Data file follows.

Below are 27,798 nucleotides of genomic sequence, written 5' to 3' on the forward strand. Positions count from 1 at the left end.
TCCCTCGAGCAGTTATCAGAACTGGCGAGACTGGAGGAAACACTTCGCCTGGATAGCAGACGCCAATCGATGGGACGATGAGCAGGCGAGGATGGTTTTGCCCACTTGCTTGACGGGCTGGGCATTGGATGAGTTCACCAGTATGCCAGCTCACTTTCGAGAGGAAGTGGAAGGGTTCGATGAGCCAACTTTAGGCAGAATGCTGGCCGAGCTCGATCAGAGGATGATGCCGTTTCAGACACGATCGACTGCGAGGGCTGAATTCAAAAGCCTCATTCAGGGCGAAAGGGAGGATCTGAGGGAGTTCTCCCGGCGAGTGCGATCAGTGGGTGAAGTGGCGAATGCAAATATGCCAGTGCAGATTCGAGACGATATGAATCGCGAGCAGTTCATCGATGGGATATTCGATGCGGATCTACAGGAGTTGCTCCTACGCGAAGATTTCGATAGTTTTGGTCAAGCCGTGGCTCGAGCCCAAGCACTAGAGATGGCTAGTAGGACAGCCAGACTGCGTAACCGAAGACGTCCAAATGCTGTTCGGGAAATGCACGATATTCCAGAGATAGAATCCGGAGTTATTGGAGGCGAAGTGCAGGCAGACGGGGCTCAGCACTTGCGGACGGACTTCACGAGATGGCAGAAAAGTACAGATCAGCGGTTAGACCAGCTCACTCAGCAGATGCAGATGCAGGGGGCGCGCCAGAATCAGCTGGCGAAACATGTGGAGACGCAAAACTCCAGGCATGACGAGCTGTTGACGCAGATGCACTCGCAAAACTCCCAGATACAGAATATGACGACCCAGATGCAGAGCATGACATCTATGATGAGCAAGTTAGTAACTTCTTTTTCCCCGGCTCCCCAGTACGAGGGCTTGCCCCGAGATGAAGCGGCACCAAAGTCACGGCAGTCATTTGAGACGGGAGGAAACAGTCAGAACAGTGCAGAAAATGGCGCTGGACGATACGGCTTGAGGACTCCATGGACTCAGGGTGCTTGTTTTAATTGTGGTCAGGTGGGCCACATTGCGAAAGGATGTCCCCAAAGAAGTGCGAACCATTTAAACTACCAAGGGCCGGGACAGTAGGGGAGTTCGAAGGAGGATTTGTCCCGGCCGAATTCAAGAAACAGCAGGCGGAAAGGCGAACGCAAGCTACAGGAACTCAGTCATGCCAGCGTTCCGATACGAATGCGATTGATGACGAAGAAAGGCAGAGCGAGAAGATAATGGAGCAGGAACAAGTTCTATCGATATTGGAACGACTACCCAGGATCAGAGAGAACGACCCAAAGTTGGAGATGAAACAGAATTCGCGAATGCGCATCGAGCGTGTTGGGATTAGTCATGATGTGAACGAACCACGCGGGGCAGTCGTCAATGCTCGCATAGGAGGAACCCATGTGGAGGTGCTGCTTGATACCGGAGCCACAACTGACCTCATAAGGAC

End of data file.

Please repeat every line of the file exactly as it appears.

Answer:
Below are 27,798 nucleotides of genomic sequence, written 5' to 3' on the forward strand. Positions count from 1 at the left end.
TCCCTCGAGCAGTTATCAGAACTGGCGAGACTGGAGGAAACACTTCGCCTGGATAGCAGACGCCAATCGATGGGACGATGAGCAGGCGAGGATGGTTTTGCCCACTTGCTTGACGGGCTGGGCATTGGATGAGTTCACCAGTATGCCAGCTCACTTTCGAGAGGAAGTGGAAGGGTTCGATGAGCCAACTTTAGGCAGAATGCTGGCCGAGCTCGATCAGAGGATGATGCCGTTTCAGACACGATCGACTGCGAGGGCTGAATTCAAAAGCCTCATTCAGGGCGAAAGGGAGGATCTGAGGGAGTTCTCCCGGCGAGTGCGATCAGTGGGTGAAGTGGCGAATGCAAATATGCCAGTGCAGATTCGAGACGATATGAATCGCGAGCAGTTCATCGATGGGATATTCGATGCGGATCTACAGGAGTTGCTCCTACGCGAAGATTTCGATAGTTTTGGTCAAGCCGTGGCTCGAGCCCAAGCACTAGAGATGGCTAGTAGGACAGCCAGACTGCGTAACCGAAGACGTCCAAATGCTGTTCGGGAAATGCACGATATTCCAGAGATAGAATCCGGAGTTATTGGAGGCGAAGTGCAGGCAGACGGGGCTCAGCACTTGCGGACGGACTTCACGAGATGGCAGAAAAGTACAGATCAGCGGTTAGACCAGCTCACTCAGCAGATGCAGATGCAGGGGGCGCGCCAGAATCAGCTGGCGAAACATGTGGAGACGCAAAACTCCAGGCATGACGAGCTGTTGACGCAGATGCACTCGCAAAACTCCCAGATACAGAATATGACGACCCAGATGCAGAGCATGACATCTATGATGAGCAAGTTAGTAACTTCTTTTTCCCCGGCTCCCCAGTACGAGGGCTTGCCCCGAGATGAAGCGGCACCAAAGTCACGGCAGTCATTTGAGACGGGAGGAAACAGTCAGAACAGTGCAGAAAATGGCGCTGGACGATACGGCTTGAGGACTCCATGGACTCAGGGTGCTTGTTTTAATTGTGGTCAGGTGGGCCACATTGCGAAAGGATGTCCCCAAAGAAGTGCGAACCATTTAAACTACCAAGGGCCGGGACAGTAGGGGAGTTCGAAGGAGGATTTGTCCCGGCCGAATTCAAGAAACAGCAGGCGGAAAGGCGAACGCAAGCTACAGGAACTCAGTCATGCCAGCGTTCCGATACGAATGCGATTGATGACGAAGAAAGGCAGAGCGAGAAGATAATGGAGCAGGAACAAGTTCTATCGATATTGGAACGACTACCCAGGATCAGAGAGAACGACCCAAAGTTGGAGATGAAACAGAATTCGCGAATGCGCATCGAGCGTGTTGGGATTAGTCATGATGTGAACGAACCACGCGGGGCAGTCGTCAATGCTCGCATAGGAGGAACCCATGTGGAGGTGCTGCTTGATACCGGAGCCACAACTGACCTCATAAGGAC